The committee is a plum post for fundraising, and the dinner is already set to bring in over $2 million for the DCCC with a few days to go.
The dinner could also be a chance for Democrats eyeing Ways and Means seats to get in the mix. There are a couple of non-Ways and Means members chipping in for the event so far: Reps. Marilyn Strickland (D-Wash.) and Morgan McGarvey (D-Ky.). If Democrats win the House, there would likely be a few spots up for grabs on one of Congress’ most sought-after panels.
McGarvey was excited to contribute to the dinner and is doing all he can to help Democrats win the House this fall, according to spokesperson Gabby Salazar.
— Laura Weiss
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ALL TIMES EASTERN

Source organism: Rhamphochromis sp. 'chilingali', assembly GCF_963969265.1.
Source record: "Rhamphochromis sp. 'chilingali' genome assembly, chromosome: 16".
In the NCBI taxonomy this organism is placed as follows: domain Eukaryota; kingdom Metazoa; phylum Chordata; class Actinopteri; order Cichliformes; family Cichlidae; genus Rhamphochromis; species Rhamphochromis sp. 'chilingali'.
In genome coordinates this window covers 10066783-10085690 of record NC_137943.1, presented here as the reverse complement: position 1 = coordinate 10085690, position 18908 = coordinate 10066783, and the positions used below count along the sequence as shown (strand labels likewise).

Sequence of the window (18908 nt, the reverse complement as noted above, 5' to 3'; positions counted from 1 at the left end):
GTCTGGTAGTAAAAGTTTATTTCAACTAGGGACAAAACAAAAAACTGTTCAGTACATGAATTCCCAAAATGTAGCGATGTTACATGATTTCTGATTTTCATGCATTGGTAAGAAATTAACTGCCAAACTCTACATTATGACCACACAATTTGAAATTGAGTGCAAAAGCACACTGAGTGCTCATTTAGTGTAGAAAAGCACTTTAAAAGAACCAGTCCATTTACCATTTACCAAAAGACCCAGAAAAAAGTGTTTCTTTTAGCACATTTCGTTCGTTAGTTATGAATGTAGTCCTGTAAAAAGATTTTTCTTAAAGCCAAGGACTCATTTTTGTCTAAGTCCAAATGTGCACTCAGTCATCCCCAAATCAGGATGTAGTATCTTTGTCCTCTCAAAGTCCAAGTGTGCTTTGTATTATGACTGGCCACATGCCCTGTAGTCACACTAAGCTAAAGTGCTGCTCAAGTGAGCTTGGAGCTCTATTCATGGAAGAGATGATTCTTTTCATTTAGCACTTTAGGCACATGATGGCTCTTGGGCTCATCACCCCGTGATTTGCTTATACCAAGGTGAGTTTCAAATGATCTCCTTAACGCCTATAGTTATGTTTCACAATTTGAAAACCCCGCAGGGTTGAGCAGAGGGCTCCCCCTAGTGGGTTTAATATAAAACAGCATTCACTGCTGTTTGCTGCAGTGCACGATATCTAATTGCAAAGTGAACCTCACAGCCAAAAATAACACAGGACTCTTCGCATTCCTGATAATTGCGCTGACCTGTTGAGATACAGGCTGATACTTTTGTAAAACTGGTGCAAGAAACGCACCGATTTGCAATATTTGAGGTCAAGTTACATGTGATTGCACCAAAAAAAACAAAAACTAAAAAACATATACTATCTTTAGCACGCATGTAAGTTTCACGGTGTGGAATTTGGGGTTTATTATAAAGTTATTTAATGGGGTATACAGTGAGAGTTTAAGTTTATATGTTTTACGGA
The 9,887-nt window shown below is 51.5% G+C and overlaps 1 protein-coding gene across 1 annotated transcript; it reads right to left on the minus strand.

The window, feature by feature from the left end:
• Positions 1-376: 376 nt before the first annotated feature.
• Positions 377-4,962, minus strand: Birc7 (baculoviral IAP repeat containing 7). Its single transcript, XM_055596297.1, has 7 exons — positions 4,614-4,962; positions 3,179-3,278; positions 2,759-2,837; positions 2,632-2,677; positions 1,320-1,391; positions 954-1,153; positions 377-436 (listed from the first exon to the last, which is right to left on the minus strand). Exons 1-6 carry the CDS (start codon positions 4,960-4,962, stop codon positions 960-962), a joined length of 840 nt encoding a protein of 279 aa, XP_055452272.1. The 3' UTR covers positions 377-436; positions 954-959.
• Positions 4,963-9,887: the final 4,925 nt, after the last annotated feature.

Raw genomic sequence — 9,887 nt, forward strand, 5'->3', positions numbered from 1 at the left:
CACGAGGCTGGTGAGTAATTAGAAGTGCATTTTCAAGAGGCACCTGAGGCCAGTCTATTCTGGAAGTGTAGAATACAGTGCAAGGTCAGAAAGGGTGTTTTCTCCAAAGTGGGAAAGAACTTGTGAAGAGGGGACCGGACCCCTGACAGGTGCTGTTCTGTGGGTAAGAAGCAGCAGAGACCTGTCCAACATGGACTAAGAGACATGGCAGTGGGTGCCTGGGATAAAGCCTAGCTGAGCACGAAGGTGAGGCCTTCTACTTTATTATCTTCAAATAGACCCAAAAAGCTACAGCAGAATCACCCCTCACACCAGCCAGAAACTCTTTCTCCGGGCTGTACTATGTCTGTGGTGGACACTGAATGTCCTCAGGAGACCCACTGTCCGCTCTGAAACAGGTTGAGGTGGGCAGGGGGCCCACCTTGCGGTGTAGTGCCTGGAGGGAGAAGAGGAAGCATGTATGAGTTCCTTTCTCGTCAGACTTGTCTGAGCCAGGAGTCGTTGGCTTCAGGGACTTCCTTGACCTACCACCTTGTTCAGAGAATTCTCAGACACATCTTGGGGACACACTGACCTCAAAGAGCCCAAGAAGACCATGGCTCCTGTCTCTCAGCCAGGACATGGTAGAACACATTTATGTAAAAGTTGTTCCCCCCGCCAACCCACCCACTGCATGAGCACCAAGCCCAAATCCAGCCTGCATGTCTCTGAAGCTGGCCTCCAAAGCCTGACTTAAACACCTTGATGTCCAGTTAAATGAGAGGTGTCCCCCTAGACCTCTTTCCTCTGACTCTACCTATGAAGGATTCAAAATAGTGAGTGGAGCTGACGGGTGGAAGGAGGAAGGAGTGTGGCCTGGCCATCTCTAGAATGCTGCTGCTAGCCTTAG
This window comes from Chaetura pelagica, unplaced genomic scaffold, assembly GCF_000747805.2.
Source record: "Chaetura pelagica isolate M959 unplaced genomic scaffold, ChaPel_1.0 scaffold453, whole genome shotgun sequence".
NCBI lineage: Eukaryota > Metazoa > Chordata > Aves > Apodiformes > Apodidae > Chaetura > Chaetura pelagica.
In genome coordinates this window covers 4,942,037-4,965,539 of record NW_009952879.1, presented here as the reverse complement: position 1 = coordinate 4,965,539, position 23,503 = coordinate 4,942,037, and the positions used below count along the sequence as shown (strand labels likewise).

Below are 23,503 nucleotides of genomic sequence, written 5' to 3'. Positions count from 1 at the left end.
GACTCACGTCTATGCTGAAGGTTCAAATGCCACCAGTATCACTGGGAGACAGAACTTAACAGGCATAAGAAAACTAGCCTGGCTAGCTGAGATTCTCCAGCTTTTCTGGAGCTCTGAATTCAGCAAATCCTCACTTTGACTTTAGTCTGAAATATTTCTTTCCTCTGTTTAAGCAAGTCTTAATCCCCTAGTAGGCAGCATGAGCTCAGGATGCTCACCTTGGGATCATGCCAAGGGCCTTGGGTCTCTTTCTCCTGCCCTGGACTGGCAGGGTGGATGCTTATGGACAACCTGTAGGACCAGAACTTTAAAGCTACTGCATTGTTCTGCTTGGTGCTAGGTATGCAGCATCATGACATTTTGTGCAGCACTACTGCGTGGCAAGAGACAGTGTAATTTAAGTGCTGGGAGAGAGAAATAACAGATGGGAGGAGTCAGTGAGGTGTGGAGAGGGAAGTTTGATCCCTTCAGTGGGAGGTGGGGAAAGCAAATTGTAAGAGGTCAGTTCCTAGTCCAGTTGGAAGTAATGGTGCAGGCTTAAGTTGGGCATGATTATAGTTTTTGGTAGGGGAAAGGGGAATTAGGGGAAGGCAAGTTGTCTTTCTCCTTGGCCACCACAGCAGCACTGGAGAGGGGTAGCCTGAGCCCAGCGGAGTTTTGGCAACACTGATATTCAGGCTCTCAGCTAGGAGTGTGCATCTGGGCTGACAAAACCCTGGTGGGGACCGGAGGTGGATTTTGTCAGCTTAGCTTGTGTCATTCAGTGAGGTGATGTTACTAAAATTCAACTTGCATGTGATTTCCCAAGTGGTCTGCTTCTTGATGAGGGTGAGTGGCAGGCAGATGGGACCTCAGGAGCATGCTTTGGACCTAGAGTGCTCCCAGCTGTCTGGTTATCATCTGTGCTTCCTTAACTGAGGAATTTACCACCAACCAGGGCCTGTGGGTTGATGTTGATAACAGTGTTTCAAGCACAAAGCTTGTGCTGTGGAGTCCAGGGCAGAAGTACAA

President Joe Biden will get his daily intelligence briefing.
Biden will depart the White House en route to the National Association of Counties Legislative Conference.
Biden will deliver remarks at the National Association of Counties Legislative Conference at the Washington Hilton.
Biden will return to the White House
Press Secretary Karine Jean-Pierre will brief.
Biden and First Lady Jill Biden will welcome King Abdullah II and Queen Rania Al Abdullah of Jordan to the White House.
President Biden and King Abdullah II will deliver remarks following a meeting.
BIDEN’S WEEK AHEAD
Biden will travel to East Palestine, Ohio, and receive an operational briefing from officials on the continuing response and recovery efforts.
– Maggie Haberman and Jonathan Swan
– David Sanger in Berlin
– Niha Masih and Rachel Pannett
– Alicia Diaz and Nick Wadhams
– Selcan Hacaoglu
– Lauren Thomas and Laura Cooper
– Colleen Long
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Designing 100% recyclable plastic bottles – we’re making our bottles from PET that’s strong, lightweight and easy to recycle.
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Editorial photos provided by Getty Images. Political ads courtesy of AdImpact.